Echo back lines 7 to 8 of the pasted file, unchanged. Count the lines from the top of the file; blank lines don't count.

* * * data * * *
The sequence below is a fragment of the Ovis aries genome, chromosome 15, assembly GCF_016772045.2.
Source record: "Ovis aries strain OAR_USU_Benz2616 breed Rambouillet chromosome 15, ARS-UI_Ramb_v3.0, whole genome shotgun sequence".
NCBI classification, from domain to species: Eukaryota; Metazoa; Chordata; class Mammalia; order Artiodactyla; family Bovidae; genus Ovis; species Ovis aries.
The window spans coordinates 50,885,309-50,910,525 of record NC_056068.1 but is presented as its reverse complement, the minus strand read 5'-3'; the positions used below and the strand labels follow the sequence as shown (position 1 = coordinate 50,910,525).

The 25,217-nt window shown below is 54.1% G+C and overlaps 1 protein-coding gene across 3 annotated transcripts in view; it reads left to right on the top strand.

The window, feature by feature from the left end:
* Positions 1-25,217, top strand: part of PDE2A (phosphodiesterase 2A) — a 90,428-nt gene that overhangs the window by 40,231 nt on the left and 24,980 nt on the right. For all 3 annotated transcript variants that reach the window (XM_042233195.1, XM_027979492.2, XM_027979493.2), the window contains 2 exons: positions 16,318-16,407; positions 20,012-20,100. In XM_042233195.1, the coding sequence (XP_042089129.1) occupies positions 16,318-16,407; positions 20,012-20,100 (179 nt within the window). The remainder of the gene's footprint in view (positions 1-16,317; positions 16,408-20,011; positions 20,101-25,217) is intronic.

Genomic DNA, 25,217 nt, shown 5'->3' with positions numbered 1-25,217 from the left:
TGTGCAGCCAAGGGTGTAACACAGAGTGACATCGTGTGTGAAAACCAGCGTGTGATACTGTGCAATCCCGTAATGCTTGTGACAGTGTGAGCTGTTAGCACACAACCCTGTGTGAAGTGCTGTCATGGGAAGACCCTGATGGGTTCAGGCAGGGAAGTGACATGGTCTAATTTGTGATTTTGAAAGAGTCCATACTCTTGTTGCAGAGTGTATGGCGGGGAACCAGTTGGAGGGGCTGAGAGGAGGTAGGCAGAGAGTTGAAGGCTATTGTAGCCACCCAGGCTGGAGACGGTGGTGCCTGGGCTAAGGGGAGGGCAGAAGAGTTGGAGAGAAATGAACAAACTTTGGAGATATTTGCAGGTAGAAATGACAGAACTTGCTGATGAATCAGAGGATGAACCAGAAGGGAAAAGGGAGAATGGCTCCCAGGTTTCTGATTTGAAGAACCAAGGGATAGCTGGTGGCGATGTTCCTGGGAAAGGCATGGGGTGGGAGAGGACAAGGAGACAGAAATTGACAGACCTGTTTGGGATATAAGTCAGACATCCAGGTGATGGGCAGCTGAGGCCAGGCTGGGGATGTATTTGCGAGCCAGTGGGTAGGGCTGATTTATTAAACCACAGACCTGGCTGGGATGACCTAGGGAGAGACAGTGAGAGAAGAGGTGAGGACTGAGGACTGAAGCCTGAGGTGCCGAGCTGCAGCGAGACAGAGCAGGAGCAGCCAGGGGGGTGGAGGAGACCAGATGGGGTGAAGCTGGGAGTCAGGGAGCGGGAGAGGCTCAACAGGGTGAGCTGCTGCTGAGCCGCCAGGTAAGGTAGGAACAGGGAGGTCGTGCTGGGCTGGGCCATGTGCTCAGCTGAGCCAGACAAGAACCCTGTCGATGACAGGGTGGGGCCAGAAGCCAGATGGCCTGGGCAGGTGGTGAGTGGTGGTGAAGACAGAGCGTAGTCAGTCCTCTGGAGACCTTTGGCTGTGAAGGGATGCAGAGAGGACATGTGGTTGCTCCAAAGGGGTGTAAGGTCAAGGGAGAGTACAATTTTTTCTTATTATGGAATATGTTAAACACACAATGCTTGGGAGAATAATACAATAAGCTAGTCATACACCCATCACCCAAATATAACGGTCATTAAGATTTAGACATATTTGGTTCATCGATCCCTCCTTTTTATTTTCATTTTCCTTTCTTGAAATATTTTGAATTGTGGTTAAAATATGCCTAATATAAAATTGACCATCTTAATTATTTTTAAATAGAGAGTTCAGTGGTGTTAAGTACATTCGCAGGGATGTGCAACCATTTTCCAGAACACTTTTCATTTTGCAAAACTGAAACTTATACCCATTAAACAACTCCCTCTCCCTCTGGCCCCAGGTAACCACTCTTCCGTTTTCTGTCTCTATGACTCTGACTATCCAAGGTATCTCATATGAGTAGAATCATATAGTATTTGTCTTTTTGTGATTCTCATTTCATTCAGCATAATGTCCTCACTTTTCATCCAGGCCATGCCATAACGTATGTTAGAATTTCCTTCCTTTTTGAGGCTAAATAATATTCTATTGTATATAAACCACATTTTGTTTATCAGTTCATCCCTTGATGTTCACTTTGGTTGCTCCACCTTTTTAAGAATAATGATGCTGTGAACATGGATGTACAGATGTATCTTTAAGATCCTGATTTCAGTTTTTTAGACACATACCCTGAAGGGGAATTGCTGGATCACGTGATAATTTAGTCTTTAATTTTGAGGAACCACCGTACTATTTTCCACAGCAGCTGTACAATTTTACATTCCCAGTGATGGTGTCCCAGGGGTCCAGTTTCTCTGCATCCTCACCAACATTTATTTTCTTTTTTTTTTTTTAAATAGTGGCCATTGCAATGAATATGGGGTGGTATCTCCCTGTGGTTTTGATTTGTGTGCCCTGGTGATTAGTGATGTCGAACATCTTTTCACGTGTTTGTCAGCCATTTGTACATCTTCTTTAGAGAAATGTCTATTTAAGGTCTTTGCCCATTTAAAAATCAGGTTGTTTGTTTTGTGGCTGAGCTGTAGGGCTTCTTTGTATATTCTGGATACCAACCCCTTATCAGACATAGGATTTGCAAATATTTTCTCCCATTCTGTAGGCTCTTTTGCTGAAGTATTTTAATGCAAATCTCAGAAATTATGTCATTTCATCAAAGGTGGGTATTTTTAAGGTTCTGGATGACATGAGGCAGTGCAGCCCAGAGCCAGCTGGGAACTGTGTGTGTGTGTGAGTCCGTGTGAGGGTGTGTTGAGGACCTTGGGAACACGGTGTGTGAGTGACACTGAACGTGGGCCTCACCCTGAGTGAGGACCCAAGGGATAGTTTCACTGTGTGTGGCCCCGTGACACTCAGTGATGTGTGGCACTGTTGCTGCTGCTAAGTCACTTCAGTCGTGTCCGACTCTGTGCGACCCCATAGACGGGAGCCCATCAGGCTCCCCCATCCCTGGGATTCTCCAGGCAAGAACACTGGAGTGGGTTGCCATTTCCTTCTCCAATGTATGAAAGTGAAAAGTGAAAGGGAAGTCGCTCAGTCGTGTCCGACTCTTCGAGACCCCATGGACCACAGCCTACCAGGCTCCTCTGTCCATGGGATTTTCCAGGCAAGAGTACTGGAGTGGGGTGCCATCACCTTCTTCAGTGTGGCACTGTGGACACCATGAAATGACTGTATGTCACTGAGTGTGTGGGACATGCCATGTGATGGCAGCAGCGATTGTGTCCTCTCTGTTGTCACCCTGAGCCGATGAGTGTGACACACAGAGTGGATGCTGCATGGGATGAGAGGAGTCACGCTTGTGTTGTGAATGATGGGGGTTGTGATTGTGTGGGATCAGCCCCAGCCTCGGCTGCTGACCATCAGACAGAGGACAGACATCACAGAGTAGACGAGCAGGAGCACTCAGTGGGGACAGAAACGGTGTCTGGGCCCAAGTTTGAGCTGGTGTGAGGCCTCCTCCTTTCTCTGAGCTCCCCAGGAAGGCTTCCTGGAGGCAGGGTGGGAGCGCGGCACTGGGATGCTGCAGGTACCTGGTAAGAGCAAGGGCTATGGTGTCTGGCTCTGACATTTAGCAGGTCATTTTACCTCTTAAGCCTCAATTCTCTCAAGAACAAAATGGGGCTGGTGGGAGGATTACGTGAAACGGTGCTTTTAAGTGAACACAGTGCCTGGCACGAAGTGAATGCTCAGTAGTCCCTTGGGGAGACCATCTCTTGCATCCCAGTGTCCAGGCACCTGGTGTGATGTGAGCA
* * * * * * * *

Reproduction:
* Positions 1-25,217, top strand: part of PDE2A (phosphodiesterase 2A) — a 90,428-nt gene that overhangs the window by 40,231 nt on the left and 24,980 nt on the right. For all 3 annotated transcript variants that reach the window (XM_042233195.1, XM_027979492.2, XM_027979493.2), the window contains 2 exons: positions 16,318-16,407; positions 20,012-20,100. In XM_042233195.1, the coding sequence (XP_042089129.1) occupies positions 16,318-16,407; positions 20,012-20,100 (179 nt within the window). The remainder of the gene's footprint in view (positions 1-16,317; positions 16,408-20,011; positions 20,101-25,217) is intronic.

Genomic DNA, 25,217 nt, shown 5'->3' with positions numbered 1-25,217 from the left: